The World Intellectual Property Organization’s Beijing Treaty on Audiovisual Performances, named in honor of the city that hosted the final round of negotiations, strengthens the intellectual property protection for actors, musicians and dancers in approximately 140 countries and territories around the globe. It follows 12 years of negotiations and is the first successful example of international standard-setting for copyrights in 15 years. It unifies legal norms among signing countries and territories. The Beijing Treay will enter into force on being ratified by 30 eligible parties.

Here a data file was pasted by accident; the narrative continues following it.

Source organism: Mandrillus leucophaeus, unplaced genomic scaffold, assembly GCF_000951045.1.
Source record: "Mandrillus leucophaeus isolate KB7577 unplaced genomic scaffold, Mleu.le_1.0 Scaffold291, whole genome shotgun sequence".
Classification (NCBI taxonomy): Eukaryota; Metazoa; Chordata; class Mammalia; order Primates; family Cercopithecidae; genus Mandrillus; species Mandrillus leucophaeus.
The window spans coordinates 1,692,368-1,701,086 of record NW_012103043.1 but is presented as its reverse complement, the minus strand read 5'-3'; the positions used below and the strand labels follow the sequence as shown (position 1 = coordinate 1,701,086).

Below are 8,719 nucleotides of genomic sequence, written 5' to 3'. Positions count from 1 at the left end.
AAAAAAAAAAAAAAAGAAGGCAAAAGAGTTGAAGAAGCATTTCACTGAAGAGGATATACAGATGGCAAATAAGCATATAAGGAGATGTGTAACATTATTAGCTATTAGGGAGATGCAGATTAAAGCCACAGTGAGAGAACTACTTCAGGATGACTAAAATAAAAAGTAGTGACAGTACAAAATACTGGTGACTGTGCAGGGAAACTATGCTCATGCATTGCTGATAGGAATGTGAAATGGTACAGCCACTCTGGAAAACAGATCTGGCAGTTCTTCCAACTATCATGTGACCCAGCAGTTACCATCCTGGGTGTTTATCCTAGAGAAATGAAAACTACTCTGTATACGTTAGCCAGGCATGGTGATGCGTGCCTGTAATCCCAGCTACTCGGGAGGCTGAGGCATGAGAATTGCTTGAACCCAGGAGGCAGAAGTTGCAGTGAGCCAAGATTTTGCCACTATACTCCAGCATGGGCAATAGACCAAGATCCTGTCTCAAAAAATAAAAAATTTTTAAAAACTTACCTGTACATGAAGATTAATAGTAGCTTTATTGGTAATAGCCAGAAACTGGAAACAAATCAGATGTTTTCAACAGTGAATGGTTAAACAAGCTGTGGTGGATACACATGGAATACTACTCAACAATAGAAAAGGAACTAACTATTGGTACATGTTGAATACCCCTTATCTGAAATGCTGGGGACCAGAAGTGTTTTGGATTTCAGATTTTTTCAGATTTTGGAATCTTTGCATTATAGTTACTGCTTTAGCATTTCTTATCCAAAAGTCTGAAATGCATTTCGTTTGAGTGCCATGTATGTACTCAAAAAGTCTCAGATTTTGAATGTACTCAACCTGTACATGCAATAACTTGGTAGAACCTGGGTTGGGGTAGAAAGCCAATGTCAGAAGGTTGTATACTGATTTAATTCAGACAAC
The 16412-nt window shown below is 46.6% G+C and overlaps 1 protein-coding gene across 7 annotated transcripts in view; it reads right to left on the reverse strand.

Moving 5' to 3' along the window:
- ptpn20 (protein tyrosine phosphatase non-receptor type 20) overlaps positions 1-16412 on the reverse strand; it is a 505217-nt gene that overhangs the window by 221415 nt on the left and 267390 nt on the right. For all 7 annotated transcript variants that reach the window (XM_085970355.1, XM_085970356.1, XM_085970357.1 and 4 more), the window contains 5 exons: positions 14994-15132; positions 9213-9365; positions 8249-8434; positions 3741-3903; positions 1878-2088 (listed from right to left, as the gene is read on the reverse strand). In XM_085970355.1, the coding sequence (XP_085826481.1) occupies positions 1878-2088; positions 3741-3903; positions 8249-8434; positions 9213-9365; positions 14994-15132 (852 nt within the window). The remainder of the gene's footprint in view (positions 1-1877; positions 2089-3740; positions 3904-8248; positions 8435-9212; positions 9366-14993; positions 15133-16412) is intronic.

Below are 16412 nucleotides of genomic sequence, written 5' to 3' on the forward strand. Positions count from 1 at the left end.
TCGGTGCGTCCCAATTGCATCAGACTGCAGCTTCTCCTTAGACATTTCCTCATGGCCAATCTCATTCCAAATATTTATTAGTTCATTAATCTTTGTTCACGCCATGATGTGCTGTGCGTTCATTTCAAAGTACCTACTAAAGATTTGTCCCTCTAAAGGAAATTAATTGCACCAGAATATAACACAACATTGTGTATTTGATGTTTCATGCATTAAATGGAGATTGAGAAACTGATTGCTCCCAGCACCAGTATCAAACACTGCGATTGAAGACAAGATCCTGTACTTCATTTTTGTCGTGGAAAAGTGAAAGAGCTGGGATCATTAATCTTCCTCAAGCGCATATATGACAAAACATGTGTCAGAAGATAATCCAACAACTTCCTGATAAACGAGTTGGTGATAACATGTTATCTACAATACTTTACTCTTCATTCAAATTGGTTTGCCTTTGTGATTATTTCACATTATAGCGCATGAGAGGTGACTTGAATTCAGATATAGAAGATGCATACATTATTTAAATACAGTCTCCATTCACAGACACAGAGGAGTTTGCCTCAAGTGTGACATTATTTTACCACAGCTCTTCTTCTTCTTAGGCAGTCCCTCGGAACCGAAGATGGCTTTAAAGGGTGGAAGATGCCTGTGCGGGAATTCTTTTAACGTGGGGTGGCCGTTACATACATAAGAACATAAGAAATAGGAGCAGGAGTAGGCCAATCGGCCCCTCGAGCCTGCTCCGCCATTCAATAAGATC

As background, the Berne Convention, first accepted in 1886, protecte intellectual property rights for creative works of authors and artists. The International Convention for the Protection of Performers, Producers of Phonograms, and Broadcasting Organizations (Rome convention) for formulated in 1961 to extend the reach of protection beyond live audiences to recorded performances. In 2002, the World Intellectual Property Organization Treaty on Peformances and Phonograms became effective, modernizing international standards for sound performances.
The Beijing Treaty extends protection to performers in respect of their perfomances fixed in audiovisual format, and applies principles such as national treatment. It facilitates performers sharing proceeds generated internationally with producers, and it grants performer moral rights and other protections in the digital environment.